With cold and flu season in full swing, digital thermometers are a convenience for many families, but an internal medicine physician in the University of Alabama at Birmingham School of Medicine says they are not for everyone.
According to Stephen Russell, M.D., digital thermometers are accurate for adults and children but should not be relied upon for newborns and babies.
“We don’t recommend the forehead, ear or under-the-arm thermometer devices for anyone under the age of 6 months,” Russell said. “A traditional rectal thermometer is what will get the accurate temperature of newborns and babies. At that age, their ear canals are a little small for the ear thermometers, and it’s not best to rely on forehead or underarm thermometers because they just don’t give an accurate reading on children that age.”
Russell says ear, forehead and underarm thermometers are good to use for preschool and elementary-age children. However, he recommends families keep a standard mercury or digital thermometer to use in the mouth in cases when the other thermometers give extreme readings.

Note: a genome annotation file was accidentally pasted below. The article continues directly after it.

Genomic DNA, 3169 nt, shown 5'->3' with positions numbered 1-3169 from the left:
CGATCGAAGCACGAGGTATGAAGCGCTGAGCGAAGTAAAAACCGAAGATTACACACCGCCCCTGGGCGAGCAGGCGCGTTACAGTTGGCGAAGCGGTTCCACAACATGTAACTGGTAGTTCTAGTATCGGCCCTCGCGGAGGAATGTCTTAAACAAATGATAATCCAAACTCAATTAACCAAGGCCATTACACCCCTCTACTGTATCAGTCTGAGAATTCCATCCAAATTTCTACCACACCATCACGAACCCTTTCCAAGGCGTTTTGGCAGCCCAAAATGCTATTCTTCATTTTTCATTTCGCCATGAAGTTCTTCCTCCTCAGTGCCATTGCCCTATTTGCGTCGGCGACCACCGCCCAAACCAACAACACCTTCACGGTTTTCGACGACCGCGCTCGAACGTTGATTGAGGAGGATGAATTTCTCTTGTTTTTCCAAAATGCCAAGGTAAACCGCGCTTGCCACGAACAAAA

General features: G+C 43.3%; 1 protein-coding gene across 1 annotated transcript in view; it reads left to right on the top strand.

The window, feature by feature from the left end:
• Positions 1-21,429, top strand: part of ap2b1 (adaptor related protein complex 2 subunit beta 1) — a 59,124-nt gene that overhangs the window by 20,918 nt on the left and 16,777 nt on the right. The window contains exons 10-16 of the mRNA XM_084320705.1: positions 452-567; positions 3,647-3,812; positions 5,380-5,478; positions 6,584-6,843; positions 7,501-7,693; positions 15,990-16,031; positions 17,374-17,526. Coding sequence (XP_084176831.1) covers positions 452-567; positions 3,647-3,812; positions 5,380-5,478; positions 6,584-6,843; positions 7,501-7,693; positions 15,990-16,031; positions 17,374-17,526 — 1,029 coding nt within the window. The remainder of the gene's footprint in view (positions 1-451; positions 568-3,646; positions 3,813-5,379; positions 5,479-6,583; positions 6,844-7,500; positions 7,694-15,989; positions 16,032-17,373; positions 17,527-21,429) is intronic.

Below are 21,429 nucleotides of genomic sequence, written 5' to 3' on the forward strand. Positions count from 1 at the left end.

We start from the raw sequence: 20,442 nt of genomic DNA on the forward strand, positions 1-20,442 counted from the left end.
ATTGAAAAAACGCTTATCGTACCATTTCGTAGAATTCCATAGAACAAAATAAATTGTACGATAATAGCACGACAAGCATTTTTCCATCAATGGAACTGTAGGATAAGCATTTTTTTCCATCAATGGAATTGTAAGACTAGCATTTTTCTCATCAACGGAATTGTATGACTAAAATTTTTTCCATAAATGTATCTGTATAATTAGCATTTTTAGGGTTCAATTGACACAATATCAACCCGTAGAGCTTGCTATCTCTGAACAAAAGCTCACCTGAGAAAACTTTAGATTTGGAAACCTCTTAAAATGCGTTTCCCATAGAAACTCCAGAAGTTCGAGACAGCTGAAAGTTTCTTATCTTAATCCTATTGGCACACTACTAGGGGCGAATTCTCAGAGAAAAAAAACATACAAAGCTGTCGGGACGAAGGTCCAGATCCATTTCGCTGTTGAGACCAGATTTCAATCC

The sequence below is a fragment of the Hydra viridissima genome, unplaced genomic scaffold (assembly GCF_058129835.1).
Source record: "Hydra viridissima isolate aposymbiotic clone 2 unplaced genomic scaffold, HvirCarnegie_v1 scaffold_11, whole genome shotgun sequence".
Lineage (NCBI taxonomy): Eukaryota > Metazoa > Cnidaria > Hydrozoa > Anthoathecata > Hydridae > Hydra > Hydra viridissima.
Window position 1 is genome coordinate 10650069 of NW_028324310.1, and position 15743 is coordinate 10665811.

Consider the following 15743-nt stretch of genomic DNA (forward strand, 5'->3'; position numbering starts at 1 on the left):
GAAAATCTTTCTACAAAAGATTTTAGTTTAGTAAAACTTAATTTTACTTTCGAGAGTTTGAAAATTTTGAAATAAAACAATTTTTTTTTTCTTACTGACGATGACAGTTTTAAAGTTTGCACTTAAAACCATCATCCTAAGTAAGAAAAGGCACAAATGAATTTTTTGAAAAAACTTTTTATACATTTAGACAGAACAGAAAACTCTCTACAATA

“The ear, forehead and under-the-arm thermometers are especially good in the midrange,” Russell said. “So, when the temperature reads normal, that’s very reassuring. When they read 101 or 102, that’s a good indication that there is a fever. But when you start to get to extremes — like 104 or higher or 96 or lower — it’s probably a good idea to use a standard mercury thermometer or in-the-mouth digital thermometer to recheck it.”
Russell shares similar advice for home blood-pressure devices. The traditional arm cuff is still the preferred method for attaining an accurate reading, but the electronic finger and wrist cuffs are good to have in the home.
“If the finger and wrist cuffs are reading normal, they probably are normal,” Russell said. “But anything that’s abnormal — or if you’re concerned the reading is too low or too high — confirm the reading at your local pharmacy. You can also purchase a traditional arm cuff to use at home.”
For those who have a regular arm cuff for home use, Russell recommends bringing it to the doctor’s office annually to compare readings.